Report on ACH Four-Day 2018 ENRICH Course, “Nurturing Resilience: Communication Skills for Building Healthier Organizations”
by Melliza C. Young, MD, CCP, CHCQM, CDE
Patient Education Manager
Guam Regional Medical City
It was a great honor to represent Guam and the Micronesian islands from the Western Pacific region at the ENRICH (Enriching Relationships in Communication and Healthcare) course, organized by the Academy of Communication in Healthcare (ACH). This year’s ENRICH theme was Nurturing Resilience: Communication Skills for Building Healthier Organizations, held at the Hilton Tampa Downtown in Florida from May 31 to June 3. As one of the recipients of the ACH 2018 Health Equity Scholarship, my presence at the course would not have been possible without the generous support I received from the National Network of Libraries of Medicine – Pacific Southwest Region’s (NNLM PSR) Professional Development Award.
ACH is an organization of professionals from multiple disciplines (e.g. educators, patient advocates, physicians, nurses, social workers, psychologists, hospital administrators, etc.) who are dedicated to improving communication and relationships in healthcare. More than 200 ACH-member and non-member professionals representing multiple disciplines from all over the nation, and from as far as Guam and Brazil, participated in this year’s ENRICH Course. Tim Gilligan, MD, the ENRICH Course Director, officially opened the course and welcomed the participants in the general session. The 2018 ENRICH scholarship recipients were also recognized during the Welcome Session, followed by Dr. Gilligan’s presentation about what relationship-centered means and an overview of the ENRICH course format. During the course of a four-day training, I was immersed in various activities such as a workshop track, an integrated learning group, and the keynote sessions.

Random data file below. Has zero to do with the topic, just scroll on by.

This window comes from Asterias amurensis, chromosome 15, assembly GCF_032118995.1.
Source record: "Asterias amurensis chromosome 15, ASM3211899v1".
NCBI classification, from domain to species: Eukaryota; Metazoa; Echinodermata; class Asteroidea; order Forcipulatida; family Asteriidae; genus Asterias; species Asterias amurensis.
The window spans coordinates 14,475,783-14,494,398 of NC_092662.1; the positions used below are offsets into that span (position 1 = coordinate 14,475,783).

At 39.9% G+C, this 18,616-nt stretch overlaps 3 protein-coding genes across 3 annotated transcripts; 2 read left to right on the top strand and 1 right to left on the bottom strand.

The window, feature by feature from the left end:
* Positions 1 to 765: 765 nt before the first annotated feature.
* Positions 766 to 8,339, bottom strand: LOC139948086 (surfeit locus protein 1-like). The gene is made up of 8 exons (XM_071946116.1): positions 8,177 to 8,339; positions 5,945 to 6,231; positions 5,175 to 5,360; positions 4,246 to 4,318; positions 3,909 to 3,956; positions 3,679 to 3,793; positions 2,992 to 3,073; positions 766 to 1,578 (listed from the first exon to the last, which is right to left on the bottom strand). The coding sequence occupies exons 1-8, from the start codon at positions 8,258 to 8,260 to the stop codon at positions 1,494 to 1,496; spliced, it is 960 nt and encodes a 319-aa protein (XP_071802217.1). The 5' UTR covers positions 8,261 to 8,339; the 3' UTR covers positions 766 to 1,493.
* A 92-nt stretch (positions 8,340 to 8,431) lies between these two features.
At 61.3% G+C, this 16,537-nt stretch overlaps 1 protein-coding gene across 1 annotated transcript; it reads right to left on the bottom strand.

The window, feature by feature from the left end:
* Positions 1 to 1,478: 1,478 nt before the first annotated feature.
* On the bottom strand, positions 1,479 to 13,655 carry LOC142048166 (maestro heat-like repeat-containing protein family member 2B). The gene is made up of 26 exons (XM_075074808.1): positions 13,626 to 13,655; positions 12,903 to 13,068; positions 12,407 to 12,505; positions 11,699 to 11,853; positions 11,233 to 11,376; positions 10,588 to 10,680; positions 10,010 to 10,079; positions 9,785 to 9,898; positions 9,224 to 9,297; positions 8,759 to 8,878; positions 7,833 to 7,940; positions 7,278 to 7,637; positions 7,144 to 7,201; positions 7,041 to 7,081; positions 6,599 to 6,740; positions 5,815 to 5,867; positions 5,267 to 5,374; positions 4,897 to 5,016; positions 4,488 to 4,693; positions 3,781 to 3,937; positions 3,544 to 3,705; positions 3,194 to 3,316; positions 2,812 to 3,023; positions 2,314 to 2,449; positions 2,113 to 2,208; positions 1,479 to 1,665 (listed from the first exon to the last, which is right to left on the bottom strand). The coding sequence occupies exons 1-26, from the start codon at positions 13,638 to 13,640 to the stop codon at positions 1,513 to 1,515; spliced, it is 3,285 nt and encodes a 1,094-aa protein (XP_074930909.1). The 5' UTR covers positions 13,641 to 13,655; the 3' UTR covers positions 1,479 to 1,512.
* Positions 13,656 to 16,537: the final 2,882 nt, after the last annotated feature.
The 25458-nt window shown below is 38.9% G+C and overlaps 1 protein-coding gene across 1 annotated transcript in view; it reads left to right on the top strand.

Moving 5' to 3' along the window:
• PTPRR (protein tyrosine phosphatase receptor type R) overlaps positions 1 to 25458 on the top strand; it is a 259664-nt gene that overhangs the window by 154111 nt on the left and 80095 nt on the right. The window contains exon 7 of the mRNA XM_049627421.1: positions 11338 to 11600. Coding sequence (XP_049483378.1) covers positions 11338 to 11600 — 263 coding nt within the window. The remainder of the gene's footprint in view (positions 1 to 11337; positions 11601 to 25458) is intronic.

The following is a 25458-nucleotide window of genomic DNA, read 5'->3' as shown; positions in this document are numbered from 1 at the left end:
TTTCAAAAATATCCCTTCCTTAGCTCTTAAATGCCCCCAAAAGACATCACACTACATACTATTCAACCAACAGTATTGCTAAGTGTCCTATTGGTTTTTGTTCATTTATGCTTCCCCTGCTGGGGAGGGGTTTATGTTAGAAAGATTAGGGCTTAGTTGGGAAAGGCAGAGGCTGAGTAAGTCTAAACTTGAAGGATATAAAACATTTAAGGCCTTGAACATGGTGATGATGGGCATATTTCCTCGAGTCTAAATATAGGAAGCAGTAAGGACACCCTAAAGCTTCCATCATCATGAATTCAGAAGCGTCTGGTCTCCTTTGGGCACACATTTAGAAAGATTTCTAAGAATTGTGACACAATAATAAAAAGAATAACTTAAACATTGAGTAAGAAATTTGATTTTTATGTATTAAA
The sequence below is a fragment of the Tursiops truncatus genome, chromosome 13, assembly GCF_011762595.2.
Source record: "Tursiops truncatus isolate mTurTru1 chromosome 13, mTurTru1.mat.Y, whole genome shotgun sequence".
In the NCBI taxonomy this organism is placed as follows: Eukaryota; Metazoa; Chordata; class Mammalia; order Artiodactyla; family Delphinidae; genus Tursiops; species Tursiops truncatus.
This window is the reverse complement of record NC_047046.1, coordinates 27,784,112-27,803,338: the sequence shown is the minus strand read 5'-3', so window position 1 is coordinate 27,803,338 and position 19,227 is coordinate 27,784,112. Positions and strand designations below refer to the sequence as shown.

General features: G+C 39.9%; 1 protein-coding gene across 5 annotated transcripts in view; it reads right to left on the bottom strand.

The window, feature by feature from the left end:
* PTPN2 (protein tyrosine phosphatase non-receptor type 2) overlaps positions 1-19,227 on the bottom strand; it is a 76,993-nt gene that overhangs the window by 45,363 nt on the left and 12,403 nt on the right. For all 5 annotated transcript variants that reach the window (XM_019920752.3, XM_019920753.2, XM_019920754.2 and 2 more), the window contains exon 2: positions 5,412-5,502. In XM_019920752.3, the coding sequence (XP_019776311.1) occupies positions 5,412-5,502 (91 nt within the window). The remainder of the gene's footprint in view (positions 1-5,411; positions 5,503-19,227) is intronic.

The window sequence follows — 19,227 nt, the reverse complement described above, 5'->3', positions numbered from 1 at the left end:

The ENRICH course typically offers five different workshop tracks: (1) improving patient experience with relationship-centered communication skills; (2) coaching and feedback through relationship, reflection and intentional change; (3) communication skills for effective conflict engagement; (4) fostering resilience; and (5) culture, diversity, and hierarchy. I specifically took the track on Improving Patient Experience with Relationship-centered Communication Skills, which offered didactics in teaching a critical set of communication competencies that healthcare professionals must demonstrate for the delivery of high-quality care. It was led by ACH Faculty Facilitators Auguste H. Fortin IV, MD, MPH, FACP, FACH (co-author of the book Smith’s Patient-Centered Interviewing: An Evidence-Based Method (3rd edition) and Stuart Sprague, PhD. The workshop introduced the three evidence-based, fundamental skills on relationship-centered communication:
Skill Set One: The Beginning of the Encounter – wherein the healthcare professional begins to create rapport quickly through greeting and introductions, attending to the client’s comfort by engaging in “small talk before big talk,” and in minimizing communication barriers. This was followed by eliciting the “list” of client’s concerns, acknowledging each item on the list, and encouraging the client to be exhaustive of their list by asking “What else?” Once the healthcare professional reviewed the list and established the client’s priorities, he/she will state their own agenda for the encounter and gently negotiate with the client.
Skill Set Two: Relationship-Centered – during this stage the healthcare professional builds trust with the client by engaging in conversation using open-ended questions/requests, asking explicitly about their ideas and expectations as they listen attentively and reflectively. While the client’s perspective or personal story is explored, the healthcare professional recognizes and names any emotion displayed and responds appropriately with empathy. Empathy can be expressed with statements of feelings or nonverbal emotional expressions. It is also at this skill level that the healthcare professional transitions the encounter towards their own agenda.